A proposal by Malaysian police to limit teenage and young adult riders to small capacity motorcycles is being studied by the Road Transport Department (JPJ). This was reported by national news agency Bernama saying JPJ director-general Datuk Zailani Hashim not decision has been made on the proposal as yet.

Any decision on such a proposal would have to be discussed in depth with the Malaysian Institute for Road Safety Research and the Public Works Department, Zailani is reported to have said. “The proposal was made due to the increase in the number of accidents and deaths involving high-powered motorcyclists involving youths, aged between 16 and 20 years,” said Zailani.

This issue was raised after an article appeared in portal Free Malaysia Today saying Bakri Zainal Abidin, deputy director of enforcement for Bukit Aman’s Traffic Investigation and Enforcement Division (JSPT) made such a statement in speech. From Free Malaysia’s Today’s report, this was taken from an audio of recording of the speech made in 2019 during the Road Safety Council (MKJR) annual general meeting in 2019.

Bakri is quoted as saying, “new laws should be considered within five years for a new licence class for teenagers, where they will only be allowed to ride small engine capacity or low-powered electric motorcycles.” Additionally, in 2007, Consumers Association of Penang president, the late SM Mohamed Idris, urged the government to allow motorcyclists aged 17 to 21 to only ride motorcycles displacing 70 cc and below.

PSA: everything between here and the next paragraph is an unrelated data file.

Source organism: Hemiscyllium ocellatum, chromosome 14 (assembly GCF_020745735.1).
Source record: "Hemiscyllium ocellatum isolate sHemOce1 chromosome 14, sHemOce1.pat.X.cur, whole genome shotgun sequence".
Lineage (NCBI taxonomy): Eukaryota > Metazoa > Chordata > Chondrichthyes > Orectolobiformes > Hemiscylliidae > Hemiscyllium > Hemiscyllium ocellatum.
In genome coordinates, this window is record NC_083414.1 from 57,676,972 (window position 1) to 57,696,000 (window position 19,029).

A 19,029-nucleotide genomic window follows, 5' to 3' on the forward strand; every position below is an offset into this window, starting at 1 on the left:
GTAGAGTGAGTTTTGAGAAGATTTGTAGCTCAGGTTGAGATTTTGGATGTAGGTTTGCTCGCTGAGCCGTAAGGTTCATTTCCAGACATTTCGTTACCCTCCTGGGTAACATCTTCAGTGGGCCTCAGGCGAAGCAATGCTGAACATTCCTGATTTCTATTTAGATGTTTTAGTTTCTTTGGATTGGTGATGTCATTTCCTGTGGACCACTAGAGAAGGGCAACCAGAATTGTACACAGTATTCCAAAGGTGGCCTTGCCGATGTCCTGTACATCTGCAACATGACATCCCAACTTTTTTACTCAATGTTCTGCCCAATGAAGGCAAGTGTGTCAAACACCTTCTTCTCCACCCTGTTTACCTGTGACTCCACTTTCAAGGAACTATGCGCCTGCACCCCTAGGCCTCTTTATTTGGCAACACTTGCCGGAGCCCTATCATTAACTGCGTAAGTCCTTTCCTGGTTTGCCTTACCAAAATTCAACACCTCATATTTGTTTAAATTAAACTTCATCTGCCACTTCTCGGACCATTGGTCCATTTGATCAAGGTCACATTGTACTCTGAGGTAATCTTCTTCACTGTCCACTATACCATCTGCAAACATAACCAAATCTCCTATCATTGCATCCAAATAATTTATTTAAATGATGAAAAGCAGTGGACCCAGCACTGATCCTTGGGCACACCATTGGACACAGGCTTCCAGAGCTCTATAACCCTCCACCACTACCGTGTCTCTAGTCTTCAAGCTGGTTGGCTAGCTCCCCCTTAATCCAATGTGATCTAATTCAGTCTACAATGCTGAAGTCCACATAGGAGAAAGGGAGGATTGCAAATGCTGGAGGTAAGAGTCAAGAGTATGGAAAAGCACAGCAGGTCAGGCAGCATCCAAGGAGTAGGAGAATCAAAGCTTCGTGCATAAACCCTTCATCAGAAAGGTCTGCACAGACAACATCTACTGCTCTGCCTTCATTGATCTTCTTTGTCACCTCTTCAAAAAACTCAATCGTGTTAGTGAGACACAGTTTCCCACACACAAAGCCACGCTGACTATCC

It should be noted there has not been a 70 cc motorcycle available for sale in Malaysia since the 1970s and such a motorcycle will struggle to reach a speed of 80 kmh. In discussion with industry colleague Albakry “Buck” Salehuddin of FSR Technology, who has extensive experience in mainstream journalism, riding motorcycles and currently engaged in motorcycle performance upgrades, this speed disparity makes it more dangerous for the rider.

“Can you imagine tooling up to manufacture a 70 cc kapchai just for the Malaysian market? It won’t happen because the Malaysian motorcycle market is so small, the cost of doing so will take millions (of Ringgit),” said Buck. Buck says a better solution is proper enforcement by the authorities, not just holding periodic traffic operations and ad hoc roadblocks as well as better driver and rider training from a young age.